Moody’s senior vice president Tom Byrne said that both household debt and debts incurred by state-owned enterprises could drag down the Korean economy next year. The remarks were made at the 11th Annual Conference, organized by Moody’s and the Korea Investors Service, and held at the Conrad Seoul on November 14. He predicted that Korea’s economy will grow as much as 4% in 2014.
The senior vice president pointed out, “Although the sovereign credit rating of Korea is maintained at Aa3 owing to the nation’s excellent financial health, its credit rating doesn’t go up because of a rise in public corporations’ debt and household debt.”
He also said that Korea’s economic growth will depend on the household debt ratio.
In 2008, debts owed by public corporations totaled 290 trillion won (US$272 billion), but soared to 493 trillion won (US$463 billion) last year. Public firms’ debts are likely to surpass 500 trillion won (US$470 billion) this year, which is a big burden on the nation’s finances.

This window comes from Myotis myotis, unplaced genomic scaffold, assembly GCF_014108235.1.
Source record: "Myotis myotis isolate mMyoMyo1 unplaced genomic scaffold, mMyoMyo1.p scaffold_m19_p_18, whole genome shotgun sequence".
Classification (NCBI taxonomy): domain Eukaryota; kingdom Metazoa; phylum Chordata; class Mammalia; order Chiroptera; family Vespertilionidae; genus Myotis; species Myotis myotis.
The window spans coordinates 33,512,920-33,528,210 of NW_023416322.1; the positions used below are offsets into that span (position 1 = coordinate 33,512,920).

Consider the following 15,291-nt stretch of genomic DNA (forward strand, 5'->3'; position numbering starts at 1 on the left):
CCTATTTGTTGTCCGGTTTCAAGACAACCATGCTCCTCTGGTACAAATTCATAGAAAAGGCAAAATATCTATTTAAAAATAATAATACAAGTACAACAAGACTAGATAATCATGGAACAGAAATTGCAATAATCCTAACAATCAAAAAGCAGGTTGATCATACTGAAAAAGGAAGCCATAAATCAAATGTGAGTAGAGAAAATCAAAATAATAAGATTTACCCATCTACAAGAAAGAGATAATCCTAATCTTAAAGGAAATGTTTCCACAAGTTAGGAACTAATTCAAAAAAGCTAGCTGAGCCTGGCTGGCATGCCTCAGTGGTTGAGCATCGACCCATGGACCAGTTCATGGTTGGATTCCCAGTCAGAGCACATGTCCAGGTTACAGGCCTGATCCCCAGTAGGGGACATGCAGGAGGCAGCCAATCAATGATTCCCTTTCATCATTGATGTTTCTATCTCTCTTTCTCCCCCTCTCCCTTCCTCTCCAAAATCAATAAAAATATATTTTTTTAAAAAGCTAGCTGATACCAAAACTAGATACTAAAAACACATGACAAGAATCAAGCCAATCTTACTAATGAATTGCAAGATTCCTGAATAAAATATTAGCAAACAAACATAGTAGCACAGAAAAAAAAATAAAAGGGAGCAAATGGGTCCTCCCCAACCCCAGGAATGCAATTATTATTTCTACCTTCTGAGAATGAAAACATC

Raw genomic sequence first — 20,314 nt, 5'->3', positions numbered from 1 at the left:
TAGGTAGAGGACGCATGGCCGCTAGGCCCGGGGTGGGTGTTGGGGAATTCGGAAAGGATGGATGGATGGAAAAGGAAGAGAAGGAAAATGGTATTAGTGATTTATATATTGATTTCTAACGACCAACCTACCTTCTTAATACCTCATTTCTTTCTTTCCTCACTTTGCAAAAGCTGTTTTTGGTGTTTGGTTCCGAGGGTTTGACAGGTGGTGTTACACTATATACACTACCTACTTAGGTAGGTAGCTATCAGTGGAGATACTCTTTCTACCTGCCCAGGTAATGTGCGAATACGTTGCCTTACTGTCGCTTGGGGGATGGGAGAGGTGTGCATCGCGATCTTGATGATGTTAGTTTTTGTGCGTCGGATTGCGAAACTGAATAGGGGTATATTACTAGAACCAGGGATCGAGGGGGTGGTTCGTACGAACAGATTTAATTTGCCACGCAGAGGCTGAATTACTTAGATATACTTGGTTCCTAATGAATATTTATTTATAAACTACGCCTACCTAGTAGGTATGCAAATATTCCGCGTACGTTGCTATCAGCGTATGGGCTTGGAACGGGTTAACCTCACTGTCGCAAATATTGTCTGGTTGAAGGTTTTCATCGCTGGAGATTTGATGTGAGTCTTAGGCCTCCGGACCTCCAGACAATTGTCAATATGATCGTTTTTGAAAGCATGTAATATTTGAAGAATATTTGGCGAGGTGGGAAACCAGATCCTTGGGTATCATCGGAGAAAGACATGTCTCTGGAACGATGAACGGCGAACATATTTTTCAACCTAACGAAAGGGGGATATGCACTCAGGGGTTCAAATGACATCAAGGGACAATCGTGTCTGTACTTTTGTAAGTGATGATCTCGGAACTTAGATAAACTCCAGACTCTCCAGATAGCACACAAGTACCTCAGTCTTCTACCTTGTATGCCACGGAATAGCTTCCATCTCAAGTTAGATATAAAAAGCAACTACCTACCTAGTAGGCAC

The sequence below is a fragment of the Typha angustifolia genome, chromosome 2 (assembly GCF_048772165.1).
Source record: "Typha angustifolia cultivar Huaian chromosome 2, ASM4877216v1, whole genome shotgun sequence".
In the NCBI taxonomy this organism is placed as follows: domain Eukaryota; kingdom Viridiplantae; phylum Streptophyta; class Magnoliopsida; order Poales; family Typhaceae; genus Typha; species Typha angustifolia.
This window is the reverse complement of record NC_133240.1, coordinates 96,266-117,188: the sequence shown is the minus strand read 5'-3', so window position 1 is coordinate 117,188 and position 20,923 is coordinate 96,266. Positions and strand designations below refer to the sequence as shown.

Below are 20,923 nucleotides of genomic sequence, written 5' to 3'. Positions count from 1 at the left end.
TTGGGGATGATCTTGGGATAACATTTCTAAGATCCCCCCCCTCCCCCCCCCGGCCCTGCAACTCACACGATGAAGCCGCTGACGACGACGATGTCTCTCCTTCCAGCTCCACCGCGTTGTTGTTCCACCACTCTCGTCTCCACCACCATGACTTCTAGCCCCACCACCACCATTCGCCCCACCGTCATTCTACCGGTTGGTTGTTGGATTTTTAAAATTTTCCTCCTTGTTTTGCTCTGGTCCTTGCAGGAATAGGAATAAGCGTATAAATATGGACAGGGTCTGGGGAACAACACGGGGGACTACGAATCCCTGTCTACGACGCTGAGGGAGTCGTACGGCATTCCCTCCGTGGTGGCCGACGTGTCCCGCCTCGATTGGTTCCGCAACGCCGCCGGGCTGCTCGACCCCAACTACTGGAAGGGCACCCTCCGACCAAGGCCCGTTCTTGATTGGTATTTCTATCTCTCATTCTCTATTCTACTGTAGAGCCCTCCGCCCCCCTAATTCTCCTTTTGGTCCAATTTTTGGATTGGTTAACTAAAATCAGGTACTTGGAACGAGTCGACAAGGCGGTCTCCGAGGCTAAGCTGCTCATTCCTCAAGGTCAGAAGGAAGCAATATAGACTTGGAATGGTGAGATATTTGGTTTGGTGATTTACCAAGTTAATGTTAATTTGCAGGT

In 2009, the proportion of public corporations’ debt to national debt was 93.7%, but exceeded 100% the following year. In 2012, the figure jumped to 111.2%, and public firms’ debt-to-GDP ratio approached 40%.
Vice President Byrne said, “The problem is that public sector debt is bigger than government debt on account of an increase in public sector debt,” adding, “But if the debt problem is properly managed, a constraint on the country’s credit profile will be relieved.” He went on to say, “I think that the world’s 13th-largest economy will grow a lot within one year. Its annual growth rate is expected to be 3.5%, but 4% is also possible.”
He cited signs of economic recovery in China, the US, and the EU as the reason for Korea’s economic growth. Moody’s VP also mentioned that China’s economy will continue to grow by 7.5%, and that the US economy has been steadily recovering. He concluded by saying, “I believe that East Asian countries’ credit ratings are going to be steady. Since the East Asian market has already been affected by the reduction of quantitative easing, Korea doesn’t have to worry about fluctuations in cash flow.”